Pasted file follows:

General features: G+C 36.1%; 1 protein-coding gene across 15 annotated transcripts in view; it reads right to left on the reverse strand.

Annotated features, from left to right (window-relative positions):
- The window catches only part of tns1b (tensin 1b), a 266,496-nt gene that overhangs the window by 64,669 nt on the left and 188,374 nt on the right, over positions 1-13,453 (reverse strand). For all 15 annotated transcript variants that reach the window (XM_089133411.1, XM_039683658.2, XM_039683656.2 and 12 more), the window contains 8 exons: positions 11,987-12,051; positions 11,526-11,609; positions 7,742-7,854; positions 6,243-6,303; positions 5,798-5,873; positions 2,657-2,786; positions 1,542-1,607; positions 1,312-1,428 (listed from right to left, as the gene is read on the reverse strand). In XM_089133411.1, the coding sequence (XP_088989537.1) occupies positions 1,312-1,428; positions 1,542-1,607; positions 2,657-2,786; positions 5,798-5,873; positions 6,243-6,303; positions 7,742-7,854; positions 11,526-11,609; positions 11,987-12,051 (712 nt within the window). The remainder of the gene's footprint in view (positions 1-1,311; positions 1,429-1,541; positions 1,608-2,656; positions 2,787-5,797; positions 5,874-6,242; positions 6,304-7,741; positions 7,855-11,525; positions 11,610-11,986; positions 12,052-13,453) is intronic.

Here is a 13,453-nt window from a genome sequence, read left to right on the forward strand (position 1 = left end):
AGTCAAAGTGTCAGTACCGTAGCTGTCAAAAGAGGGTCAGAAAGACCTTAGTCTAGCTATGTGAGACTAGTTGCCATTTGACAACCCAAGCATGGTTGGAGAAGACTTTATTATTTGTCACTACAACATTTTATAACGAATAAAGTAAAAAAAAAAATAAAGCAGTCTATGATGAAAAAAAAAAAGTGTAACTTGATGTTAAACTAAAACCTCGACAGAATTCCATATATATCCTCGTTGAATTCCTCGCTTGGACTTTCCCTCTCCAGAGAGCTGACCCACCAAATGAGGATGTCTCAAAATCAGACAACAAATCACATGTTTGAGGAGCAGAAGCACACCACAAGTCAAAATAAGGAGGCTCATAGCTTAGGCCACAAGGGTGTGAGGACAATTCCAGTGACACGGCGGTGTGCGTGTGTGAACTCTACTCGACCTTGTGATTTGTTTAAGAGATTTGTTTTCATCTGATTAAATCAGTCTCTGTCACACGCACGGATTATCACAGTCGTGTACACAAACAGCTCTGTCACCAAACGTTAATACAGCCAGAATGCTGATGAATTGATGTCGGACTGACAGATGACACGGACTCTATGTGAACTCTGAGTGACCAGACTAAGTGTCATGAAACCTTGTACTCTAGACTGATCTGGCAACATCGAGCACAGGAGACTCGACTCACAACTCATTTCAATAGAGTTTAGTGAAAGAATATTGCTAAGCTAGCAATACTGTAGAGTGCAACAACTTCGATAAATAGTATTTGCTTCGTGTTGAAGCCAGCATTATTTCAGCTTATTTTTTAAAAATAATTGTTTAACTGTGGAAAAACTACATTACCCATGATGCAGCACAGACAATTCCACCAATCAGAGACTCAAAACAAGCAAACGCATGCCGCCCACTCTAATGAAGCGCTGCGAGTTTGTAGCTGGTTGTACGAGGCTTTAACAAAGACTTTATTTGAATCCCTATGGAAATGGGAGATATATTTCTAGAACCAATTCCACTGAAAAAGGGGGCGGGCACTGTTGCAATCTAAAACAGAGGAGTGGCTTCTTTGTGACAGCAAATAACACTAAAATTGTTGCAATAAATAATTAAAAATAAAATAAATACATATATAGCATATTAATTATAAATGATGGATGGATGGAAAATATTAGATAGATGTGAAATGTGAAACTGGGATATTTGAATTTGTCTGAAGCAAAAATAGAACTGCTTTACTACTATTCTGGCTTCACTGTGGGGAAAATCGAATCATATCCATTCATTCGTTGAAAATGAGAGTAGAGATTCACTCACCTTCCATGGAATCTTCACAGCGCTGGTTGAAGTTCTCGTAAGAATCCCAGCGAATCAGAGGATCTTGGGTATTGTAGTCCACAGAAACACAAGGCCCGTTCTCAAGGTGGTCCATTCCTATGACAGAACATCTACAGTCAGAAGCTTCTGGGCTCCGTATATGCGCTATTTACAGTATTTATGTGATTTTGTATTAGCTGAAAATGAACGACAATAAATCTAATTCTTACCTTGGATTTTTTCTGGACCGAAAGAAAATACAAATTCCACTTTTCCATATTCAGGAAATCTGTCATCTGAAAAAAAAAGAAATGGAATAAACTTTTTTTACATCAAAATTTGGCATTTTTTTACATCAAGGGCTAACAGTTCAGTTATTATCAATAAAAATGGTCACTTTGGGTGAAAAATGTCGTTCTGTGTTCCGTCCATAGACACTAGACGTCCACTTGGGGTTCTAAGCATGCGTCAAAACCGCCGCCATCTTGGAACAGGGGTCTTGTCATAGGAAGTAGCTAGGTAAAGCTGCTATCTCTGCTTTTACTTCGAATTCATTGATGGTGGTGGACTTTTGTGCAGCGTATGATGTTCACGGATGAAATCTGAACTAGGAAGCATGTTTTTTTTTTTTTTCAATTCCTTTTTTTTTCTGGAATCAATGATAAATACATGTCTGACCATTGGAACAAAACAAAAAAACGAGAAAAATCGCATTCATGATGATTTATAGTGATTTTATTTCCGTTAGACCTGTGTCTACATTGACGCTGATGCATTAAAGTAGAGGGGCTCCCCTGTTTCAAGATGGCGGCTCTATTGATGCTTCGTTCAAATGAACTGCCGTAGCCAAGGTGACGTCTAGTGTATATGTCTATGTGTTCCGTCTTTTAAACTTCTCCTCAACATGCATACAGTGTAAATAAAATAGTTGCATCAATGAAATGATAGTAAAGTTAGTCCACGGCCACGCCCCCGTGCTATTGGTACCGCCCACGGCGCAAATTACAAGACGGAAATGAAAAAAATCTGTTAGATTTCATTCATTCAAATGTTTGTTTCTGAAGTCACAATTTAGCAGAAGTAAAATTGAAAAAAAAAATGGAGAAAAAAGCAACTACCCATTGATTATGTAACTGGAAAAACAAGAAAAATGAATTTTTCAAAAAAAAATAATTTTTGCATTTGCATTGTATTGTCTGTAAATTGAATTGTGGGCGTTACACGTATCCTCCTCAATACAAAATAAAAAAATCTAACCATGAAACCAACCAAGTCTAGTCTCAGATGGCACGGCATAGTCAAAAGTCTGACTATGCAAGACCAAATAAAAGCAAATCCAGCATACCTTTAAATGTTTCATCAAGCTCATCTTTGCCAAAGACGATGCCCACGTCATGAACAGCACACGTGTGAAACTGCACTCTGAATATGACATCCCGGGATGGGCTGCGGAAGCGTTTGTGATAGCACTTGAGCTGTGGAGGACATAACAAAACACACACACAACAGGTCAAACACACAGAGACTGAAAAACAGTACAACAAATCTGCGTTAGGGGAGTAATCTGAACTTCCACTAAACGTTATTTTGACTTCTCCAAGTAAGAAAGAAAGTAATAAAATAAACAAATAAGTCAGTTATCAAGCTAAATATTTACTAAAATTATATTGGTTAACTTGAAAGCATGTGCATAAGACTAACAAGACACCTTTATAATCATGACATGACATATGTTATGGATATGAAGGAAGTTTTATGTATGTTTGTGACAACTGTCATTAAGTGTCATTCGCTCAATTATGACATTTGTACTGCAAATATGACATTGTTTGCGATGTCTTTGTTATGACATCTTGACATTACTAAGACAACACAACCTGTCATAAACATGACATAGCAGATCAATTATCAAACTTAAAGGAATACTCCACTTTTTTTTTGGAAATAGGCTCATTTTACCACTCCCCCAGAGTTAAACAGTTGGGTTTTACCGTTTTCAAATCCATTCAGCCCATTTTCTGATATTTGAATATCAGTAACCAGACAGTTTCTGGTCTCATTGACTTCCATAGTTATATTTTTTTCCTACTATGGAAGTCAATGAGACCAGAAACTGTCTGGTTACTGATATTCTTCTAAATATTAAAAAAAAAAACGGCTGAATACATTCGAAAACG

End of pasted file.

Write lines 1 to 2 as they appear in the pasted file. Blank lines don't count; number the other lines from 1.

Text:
General features: G+C 36.1%; 1 protein-coding gene across 15 annotated transcripts in view; it reads right to left on the reverse strand.

Annotated features, from left to right (window-relative positions):